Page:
BIPOLAR DISORDERS: A lithium dosing model

Lead author Dr. Martin Schalling, Professor of Molecular Medicine and Surgery at Karolinska Institutet, explains the work: “Our model can already be used to predict how much lithium a patient with bipolar disorder will need. It will reduce the time spent searching for the right dose for each patient, which in concrete terms will save lives.”

Lithium is one of the basic treatments for bipolar disorder,

a condition associated with an increased risk of suicide. The chemical acts as a mood stabilizer and reduces episodes of depression and excitement. The amount needed varies greatly from patient to patient and it is essential to find the correct dose for each patient as too much can be toxic and too little can be ineffective. To minimize the risk of side effects, doctors tend to start treatment at low doses and gradually increase them, which means it can take months for treatment to take effect.

Towards a dose-response model for each patient: this is the goal of many research teams, and previous studies have already identified markers such as age, gender, and kidney function as potential predictors of how quickly the body eliminates lithium (clearance). These criteria can help determine the amount needed daily, however they do not. they have the same influence on all patients.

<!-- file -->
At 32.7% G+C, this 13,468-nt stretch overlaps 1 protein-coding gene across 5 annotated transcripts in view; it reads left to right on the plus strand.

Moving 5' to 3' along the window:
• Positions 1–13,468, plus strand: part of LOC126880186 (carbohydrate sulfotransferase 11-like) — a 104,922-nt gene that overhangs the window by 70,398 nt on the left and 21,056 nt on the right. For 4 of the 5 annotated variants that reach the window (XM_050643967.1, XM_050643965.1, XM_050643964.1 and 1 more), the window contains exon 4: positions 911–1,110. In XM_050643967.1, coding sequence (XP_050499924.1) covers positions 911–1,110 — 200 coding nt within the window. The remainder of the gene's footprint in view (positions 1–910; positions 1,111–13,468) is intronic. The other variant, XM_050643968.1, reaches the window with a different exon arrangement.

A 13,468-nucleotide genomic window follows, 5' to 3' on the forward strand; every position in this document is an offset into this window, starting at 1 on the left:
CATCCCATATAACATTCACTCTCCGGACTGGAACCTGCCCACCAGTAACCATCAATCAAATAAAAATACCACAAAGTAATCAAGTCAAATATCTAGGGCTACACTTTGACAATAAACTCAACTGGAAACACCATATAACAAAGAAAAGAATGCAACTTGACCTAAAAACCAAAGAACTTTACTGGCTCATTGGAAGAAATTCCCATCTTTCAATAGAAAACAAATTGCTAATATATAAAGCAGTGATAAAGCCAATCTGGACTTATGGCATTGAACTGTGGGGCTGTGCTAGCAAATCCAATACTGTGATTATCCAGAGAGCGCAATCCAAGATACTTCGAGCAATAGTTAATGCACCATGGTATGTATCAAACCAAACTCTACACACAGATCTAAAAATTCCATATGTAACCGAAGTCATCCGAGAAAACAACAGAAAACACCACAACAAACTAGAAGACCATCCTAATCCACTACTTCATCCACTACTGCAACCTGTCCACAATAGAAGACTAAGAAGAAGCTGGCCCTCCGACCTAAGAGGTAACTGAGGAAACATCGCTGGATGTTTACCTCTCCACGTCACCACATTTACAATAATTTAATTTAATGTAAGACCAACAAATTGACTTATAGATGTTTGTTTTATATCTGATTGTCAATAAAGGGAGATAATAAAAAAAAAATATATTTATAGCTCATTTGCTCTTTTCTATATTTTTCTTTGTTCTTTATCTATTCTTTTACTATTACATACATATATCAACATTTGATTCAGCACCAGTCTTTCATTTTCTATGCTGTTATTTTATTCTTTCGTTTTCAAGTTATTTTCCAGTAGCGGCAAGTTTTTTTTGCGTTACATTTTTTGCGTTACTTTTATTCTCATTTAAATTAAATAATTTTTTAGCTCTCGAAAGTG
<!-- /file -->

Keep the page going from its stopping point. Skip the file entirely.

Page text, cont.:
The study: Analysis of electronic medical records and registry data from a total of 2,357 participants with bipolar disorder, aged 17 to 89 years, identified associations between lithium clearance rate and age, gender, renal function (measured in eGFR), serum lithium concentrations, and drugs containing diuretics. and substances that target the renin-angiotensin-aldosterone system that are used to treat high blood pressure and other conditions. Finally, the analysis suggests that:

  • the elderly, women, patients with reduced kidney function, and those taking certain medications require lower doses of lithium;
  • the amount of lithium collected and lithium concentrations in the blood do not appear to be completely proportional, which goes against generally accepted ideas;
  • These different data allow the development of a model that integrates approximately 50 to 60% of the variance in lithium clearance, that is, a more efficient model than the previous tools and that allows clarifying the treatment decision, summarizes the researcher Vincent Millischer, trainee in psychiatry at the Medical University of Vienna.
  • There are associations between decreased lithium clearance and a genetic locus on chromosome 11;
  • Genetic variants that affect BMI and renal function appear to be associated with lithium clearance;
  • Although the addition of genetic markers to the model only marginally improves its predictive capacity, a step has been taken in terms of personalized treatment with lithium.

The model should soon be validated by a clinical trial. If the result is positive, the researchers will develop a user-friendly digital application for psychiatrists.

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